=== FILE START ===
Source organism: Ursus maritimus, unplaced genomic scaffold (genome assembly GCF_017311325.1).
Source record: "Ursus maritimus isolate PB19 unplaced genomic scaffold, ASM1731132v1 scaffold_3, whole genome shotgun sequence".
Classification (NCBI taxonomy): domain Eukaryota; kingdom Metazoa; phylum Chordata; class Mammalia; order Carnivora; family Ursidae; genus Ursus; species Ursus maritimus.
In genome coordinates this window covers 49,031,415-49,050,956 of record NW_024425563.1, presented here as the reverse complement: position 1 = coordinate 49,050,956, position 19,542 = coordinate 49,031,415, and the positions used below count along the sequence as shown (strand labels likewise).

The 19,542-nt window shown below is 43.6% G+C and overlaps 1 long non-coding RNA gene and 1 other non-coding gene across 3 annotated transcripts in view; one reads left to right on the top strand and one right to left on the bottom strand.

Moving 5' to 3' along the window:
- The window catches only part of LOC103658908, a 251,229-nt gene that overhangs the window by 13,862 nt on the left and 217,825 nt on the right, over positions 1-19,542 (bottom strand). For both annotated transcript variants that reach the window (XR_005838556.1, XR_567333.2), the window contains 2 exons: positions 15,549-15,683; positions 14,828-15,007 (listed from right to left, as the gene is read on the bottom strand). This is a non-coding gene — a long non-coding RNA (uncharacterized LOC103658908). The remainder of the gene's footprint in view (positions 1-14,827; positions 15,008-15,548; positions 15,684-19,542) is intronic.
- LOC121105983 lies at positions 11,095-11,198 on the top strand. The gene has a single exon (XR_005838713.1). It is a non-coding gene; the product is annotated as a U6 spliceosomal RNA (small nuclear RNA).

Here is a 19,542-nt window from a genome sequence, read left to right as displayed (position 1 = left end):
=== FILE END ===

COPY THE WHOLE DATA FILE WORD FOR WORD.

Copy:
Source organism: Ursus maritimus, unplaced genomic scaffold (genome assembly GCF_017311325.1).
Source record: "Ursus maritimus isolate PB19 unplaced genomic scaffold, ASM1731132v1 scaffold_3, whole genome shotgun sequence".
Classification (NCBI taxonomy): domain Eukaryota; kingdom Metazoa; phylum Chordata; class Mammalia; order Carnivora; family Ursidae; genus Ursus; species Ursus maritimus.
In genome coordinates this window covers 49,031,415-49,050,956 of record NW_024425563.1, presented here as the reverse complement: position 1 = coordinate 49,050,956, position 19,542 = coordinate 49,031,415, and the positions used below count along the sequence as shown (strand labels likewise).

The 19,542-nt window shown below is 43.6% G+C and overlaps 1 long non-coding RNA gene and 1 other non-coding gene across 3 annotated transcripts in view; one reads left to right on the top strand and one right to left on the bottom strand.

Moving 5' to 3' along the window:
- The window catches only part of LOC103658908, a 251,229-nt gene that overhangs the window by 13,862 nt on the left and 217,825 nt on the right, over positions 1-19,542 (bottom strand). For both annotated transcript variants that reach the window (XR_005838556.1, XR_567333.2), the window contains 2 exons: positions 15,549-15,683; positions 14,828-15,007 (listed from right to left, as the gene is read on the bottom strand). This is a non-coding gene — a long non-coding RNA (uncharacterized LOC103658908). The remainder of the gene's footprint in view (positions 1-14,827; positions 15,008-15,548; positions 15,684-19,542) is intronic.
- LOC121105983 lies at positions 11,095-11,198 on the top strand. The gene has a single exon (XR_005838713.1). It is a non-coding gene; the product is annotated as a U6 spliceosomal RNA (small nuclear RNA).

Here is a 19,542-nt window from a genome sequence, read left to right as displayed (position 1 = left end):